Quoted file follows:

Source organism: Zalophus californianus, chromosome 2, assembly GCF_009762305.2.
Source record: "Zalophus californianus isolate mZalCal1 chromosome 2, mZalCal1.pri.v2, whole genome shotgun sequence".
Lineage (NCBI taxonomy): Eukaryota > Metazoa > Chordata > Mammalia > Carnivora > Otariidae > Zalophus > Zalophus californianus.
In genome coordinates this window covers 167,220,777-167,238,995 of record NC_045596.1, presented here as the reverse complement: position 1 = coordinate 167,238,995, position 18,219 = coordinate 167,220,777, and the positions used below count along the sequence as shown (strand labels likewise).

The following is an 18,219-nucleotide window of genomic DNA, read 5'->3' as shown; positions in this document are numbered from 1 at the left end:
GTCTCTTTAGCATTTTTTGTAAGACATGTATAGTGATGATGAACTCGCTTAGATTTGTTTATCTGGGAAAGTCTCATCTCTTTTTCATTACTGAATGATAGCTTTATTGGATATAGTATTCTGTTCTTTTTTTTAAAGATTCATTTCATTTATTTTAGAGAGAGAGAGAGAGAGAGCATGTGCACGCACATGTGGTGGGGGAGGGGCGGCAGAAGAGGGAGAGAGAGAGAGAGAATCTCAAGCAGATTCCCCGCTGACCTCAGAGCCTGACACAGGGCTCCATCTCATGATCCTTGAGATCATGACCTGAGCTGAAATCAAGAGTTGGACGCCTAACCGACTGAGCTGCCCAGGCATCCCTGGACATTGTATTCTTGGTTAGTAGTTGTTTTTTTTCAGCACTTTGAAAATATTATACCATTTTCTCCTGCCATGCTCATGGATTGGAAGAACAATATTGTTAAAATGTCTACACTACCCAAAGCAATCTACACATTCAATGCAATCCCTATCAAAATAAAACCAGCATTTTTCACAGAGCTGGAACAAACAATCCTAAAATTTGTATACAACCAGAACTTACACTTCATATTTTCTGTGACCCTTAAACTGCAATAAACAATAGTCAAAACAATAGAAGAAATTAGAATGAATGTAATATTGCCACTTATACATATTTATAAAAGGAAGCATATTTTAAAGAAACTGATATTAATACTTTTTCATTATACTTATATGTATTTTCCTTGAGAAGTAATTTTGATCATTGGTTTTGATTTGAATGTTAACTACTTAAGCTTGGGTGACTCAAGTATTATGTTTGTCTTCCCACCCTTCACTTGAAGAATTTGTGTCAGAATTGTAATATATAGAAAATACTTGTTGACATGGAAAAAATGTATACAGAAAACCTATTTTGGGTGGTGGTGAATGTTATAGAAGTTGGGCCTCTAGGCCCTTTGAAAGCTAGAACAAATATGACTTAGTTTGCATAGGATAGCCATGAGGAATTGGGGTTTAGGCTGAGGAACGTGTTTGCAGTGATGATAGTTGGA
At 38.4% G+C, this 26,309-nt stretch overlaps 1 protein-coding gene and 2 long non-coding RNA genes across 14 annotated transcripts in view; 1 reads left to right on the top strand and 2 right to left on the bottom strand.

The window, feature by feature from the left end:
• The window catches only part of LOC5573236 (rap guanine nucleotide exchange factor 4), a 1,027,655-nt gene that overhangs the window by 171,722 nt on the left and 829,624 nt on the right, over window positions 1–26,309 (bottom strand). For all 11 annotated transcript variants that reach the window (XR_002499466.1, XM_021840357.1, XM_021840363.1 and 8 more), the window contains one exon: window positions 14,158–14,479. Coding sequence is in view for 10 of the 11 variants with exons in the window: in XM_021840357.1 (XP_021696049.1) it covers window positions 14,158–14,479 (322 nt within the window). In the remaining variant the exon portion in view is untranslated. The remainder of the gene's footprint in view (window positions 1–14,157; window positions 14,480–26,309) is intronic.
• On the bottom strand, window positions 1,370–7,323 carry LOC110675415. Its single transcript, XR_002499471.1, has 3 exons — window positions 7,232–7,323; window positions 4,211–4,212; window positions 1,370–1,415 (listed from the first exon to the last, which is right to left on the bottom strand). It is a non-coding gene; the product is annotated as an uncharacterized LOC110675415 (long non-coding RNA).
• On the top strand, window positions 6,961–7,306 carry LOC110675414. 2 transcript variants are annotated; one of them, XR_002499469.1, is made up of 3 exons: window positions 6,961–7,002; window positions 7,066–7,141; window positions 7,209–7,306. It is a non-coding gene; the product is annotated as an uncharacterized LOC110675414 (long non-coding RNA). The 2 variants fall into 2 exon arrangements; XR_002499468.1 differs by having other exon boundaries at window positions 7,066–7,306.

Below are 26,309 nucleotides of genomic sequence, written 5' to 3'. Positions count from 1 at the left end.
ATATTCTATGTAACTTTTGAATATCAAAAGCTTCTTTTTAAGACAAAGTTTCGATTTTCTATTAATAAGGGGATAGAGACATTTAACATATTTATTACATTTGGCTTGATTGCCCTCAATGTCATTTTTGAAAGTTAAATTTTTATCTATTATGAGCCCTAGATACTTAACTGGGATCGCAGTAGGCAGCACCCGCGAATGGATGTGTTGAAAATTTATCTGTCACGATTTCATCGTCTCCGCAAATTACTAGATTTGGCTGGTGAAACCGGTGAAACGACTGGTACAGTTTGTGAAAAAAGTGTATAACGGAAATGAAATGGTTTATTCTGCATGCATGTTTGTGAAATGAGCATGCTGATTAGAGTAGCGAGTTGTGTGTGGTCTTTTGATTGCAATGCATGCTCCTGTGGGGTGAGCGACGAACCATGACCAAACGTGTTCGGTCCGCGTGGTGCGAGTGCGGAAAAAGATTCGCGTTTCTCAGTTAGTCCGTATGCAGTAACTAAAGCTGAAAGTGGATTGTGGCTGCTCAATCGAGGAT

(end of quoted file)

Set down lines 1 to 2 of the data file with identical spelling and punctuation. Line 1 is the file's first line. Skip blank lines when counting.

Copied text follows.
Source organism: Zalophus californianus, chromosome 2, assembly GCF_009762305.2.
Source record: "Zalophus californianus isolate mZalCal1 chromosome 2, mZalCal1.pri.v2, whole genome shotgun sequence".